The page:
|Sean MacConnell, RIP, passed away suddenly after a local seisuin|
A rattling mighty summer ended last week. It was lifted by more family celebrations and craic
than ever before and, in all fairness, despite any hangovers or fatigue, I faithfully reported my meanderings to you.
September slid into being on a golden saucer of sunlight and whispering yellowing leaves and serenity and it was good. I had a lighthearted piece for ye in my head last Monday, ripening for delivery to Debbie and Caty on Thursday, and do ye know what it was? It was dealing with the fact that I was unable to keep my promise to go to Purgatory
because, when I applied in mid-August, I was told the pilgrimage season to the fabled Saint Patrick’s Purgatory, on Lough Derg in Donegal
, had officially ended on August 12th.
I was going to wryly inform you all that I was deeply sorry to be unable to subject myself to three days and nights of barefoot penitence and fasting and pain until next year. It would have been a lighthearted read that some of you at least would have chuckled at and I would have enjoyed writing. But I landed in Purgatory anyway.
The phone rang at the crack of dawn on the Wednesday with the dreadful news that my beloved younger brother Sean had died suddenly at his home in Dublin a few hours earlier. Since then the whole clan know what Purgatory burns like. Quite dreadful. Worse than Lough Derg.
The facts are that he had hugely enjoyed his weekly folk music session on the Tuesday night in the local Saint John's GAA
Club five-minutes walk from home. The last song he sang in the session was younger brother Mickie's celebrated “Only Our Rivers Run Free
”. He sang it very well I was told. He walked home, went to bed, and was stricken with what was apparently a massive heart attack at about 2.30am. Incredibly enough the last words he said to his wife Patricia were a whispered "D.N.R !" I had not heard that amalgam before but I now know that it means "Do Not Resuscitate!" It had apparently been one of his mantras since he retired last year, in splendid health, from The Irish Times.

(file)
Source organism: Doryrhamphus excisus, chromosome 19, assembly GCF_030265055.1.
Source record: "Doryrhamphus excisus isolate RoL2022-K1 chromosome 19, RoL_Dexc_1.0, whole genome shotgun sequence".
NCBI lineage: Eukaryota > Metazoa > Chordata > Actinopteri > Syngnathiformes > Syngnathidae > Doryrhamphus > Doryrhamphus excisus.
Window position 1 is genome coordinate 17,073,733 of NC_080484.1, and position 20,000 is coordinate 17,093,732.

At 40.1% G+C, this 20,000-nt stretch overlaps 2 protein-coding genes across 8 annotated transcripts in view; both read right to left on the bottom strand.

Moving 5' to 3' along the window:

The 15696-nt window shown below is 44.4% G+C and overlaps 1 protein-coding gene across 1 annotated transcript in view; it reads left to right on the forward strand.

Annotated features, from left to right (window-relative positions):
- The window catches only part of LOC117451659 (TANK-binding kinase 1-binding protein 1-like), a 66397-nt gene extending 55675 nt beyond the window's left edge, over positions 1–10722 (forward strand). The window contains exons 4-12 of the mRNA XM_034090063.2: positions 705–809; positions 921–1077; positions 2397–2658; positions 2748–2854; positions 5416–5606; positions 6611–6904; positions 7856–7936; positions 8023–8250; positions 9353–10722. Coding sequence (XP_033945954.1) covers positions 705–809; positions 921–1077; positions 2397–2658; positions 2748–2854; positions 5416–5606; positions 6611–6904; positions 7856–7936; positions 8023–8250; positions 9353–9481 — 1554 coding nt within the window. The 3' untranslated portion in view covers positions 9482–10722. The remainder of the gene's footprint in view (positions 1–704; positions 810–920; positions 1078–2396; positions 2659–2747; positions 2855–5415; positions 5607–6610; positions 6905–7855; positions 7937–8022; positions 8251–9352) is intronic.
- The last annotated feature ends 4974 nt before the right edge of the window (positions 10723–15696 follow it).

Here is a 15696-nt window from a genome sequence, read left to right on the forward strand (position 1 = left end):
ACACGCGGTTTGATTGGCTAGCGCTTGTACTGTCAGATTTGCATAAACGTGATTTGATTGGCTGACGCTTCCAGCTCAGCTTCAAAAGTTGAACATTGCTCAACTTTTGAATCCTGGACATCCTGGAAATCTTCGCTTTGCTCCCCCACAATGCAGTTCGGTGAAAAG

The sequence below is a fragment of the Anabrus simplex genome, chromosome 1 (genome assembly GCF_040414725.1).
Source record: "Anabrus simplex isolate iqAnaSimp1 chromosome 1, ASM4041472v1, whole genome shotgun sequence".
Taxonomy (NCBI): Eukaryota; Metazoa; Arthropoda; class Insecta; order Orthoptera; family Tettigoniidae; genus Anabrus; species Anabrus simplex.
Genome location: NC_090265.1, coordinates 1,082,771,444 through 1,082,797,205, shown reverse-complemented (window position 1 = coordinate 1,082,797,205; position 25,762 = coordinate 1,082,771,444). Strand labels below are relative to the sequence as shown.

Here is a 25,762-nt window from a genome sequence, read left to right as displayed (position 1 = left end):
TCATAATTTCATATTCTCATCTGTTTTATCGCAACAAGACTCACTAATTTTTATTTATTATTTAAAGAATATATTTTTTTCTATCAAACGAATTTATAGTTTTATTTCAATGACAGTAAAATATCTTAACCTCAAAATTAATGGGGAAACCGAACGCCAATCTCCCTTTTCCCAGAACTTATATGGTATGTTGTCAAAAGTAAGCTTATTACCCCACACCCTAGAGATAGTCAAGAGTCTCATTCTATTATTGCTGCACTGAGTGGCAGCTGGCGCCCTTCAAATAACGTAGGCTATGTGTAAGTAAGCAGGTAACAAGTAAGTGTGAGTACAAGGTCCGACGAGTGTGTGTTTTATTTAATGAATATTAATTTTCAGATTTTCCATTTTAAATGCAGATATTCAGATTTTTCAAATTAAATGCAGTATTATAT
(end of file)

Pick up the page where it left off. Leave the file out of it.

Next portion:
He was dead in seconds, long before the ambulance arrived. It was clearly what he would have wished rather than for a long vegetative lingering. He was just sixty six.
Now one of my lovely fathers in this writing trade was the great Valentia Island journalist Liam MacGabhann. I worked with Liam in a magazine in my twenties and learned a lot from him. One of his views was that no Irishman, no matter how high and mighty, was entitled to much more than 300 well-chosen words for his obituary. I have heeded that since.
Dramatically, when Liam himself passed away ten years later, I had a column in The Irish Press and it fell to me to write his obituary. The column had an allocated space for 1200 words. I wrote 300 words exactly about my friend and sensitive sub-editors in Burgh Quay left the rest of the space whitely blank, inch after single column inch.
It was perhaps the most powerful piece I've ever produced in terms of impact. Accordingly I am not going to write another word about my dear brother Sean. Laterally though, from the depths of Purgatory, for families who are also arriving there, can I strongly commend the healing qualities of the ancient rituals of an Irish wake. If there is the body of a loved one to be mourned it is infinitely preferable, if possible, for there to be a wake at home rather than in the antisepticated surrounds of a funeral parlor.
And if there is a note of a song or any bit of music at all in the affected clan then it should be delivered for as long as possible to ease the edge of those first hurting hours. And it does great good all round.
And a few drinks along with the songs and reels and jigs are also appropriate. And menfolk should not try to hold back the tears whose falling is so freeing for the womenfolk. And at the funeral itself, in the colder light of day, especially in a Catholic
chapel, slow Irish airs on flutes and violins and tin-whistles especially, in some kind of Celtic audio alchemy, seem to shorten the edges of infinity between where we are and Paradise.
And, after the cemetery or cremation, at the routine reception for family and friends and neighbors, it is holistically therapeutic if the Irish wake continues until nightfall with music and song, especially the favorite musics and songs of the spirit that has moved to another dimension entirely. Take my word for it. There is something else.
If the bereaved family have any connection with the mighty GAA subculture, which is a way of life and living rather than just two brilliant ball codes, then the wake will be hugely enhanced by being held in the nearest GAA
clubhouse like Saint John's in Rathfarnham, Dublin. There will be genuine grief and compassion shown to the family by men and women who were strangers to them moments before. There will be warmth and caring and sharing. There will be many to play and sing. And the sense of a good team member lost even as the big game of Life goes on. And, from Purgatory, that is quite enough for now.